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Use of radiocarbon dating

Rachel Wood does not work for, consult, own shares in or receive funding from any company or organisation that would benefit from this article, and has disclosed no relevant affiliations beyond the academic appointment above.Australian National University provides funding as a member of The Conversation AU.

This means that although they are very similar chemically, they have different masses.Carbon-14 was discovered on February 27, 1940, by Martin Kamen and Sam Ruben at the University of California Radiation Laboratory in Berkeley, California.Its existence had been suggested by Franz Kurie in 1934. The primary natural source of carbon-14 on Earth is cosmic ray action on nitrogen in the atmosphere, and it is therefore a cosmogenic nuclide.A very small percentage of carbon, however, consists of the isotope carbon 14, or radiocarbon, which is unstable.Carbon 14 has a half-life of 5,780 years, and is continuously created in Earth's atmosphere through the interaction of nitrogen and gamma rays from outer space.Carbon-14 has a half-life of 5,730 ± 40 years— during the succeeding 5,730 years.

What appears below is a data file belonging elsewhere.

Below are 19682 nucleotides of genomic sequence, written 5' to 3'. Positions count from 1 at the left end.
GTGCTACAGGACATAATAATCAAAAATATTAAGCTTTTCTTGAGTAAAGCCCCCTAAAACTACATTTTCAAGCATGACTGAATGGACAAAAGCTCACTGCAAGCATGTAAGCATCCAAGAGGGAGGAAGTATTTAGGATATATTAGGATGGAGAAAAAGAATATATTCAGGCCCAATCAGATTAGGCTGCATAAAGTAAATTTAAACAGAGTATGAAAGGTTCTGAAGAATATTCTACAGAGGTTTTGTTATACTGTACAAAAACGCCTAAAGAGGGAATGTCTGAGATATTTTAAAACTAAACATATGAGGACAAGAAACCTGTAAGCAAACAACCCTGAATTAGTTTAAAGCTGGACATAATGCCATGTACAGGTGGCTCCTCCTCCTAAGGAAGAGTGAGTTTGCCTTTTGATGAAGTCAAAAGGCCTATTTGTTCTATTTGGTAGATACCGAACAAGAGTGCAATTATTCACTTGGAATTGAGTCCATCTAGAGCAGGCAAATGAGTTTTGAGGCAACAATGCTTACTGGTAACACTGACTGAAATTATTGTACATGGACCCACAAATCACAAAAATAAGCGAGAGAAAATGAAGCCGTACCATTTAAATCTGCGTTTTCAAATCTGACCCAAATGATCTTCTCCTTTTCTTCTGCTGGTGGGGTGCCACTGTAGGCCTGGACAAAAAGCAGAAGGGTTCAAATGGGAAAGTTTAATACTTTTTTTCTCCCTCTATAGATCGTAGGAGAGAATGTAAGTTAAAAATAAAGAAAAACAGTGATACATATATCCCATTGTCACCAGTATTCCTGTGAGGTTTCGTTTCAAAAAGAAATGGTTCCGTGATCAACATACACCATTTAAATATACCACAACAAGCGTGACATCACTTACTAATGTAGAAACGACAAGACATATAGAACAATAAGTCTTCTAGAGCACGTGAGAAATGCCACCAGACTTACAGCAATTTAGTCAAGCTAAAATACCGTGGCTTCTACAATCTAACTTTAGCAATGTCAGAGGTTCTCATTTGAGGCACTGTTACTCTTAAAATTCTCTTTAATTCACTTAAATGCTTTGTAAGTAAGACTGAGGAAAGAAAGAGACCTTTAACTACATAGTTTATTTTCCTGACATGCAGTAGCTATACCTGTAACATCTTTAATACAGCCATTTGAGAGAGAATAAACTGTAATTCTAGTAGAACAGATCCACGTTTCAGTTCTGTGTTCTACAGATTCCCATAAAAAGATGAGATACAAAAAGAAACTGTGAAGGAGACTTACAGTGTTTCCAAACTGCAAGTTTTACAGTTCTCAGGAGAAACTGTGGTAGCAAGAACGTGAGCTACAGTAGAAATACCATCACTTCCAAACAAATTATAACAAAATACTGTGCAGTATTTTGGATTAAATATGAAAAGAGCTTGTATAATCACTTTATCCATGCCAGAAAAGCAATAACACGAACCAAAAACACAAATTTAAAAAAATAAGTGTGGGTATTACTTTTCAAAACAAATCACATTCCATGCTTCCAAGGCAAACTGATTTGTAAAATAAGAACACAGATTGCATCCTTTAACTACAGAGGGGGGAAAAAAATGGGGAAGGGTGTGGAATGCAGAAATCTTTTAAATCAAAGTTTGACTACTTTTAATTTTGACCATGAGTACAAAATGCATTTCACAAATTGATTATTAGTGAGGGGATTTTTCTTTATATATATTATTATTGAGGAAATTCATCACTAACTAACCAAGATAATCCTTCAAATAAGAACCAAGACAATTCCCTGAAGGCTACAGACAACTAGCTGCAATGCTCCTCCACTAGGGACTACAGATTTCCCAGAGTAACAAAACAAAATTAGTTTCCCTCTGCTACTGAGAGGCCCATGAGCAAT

Because carbon-14 decays at this constant rate, an estimate of the date at which an organism died can be made by measuring the amount of its residual radiocarbon.

This resemblance is used in chemical and biological research, in a technique called carbon labeling: carbon-14 atoms can be used to replace nonradioactive carbon, in order to trace chemical and biochemical reactions involving carbon atoms from any given organic compound.

These are relatively low energies; the maximum distance traveled is estimated to be 22 cm in air and 0.27 mm in body tissue.

Radiocarbon dating was invented in the 1950s by the American chemist Willard F.

Libby and a few of his students at the University of Chicago: in 1960, he won a Nobel Prize in Chemistry for the invention.

The Conversation UK receives funding from Hefce, Hefcw, SAGE, SFC, RCUK, The Nuffield Foundation, The Ogden Trust, The Royal Society, The Wellcome Trust, Esmée Fairbairn Foundation and The Alliance for Useful Evidence, as well as sixty five university members.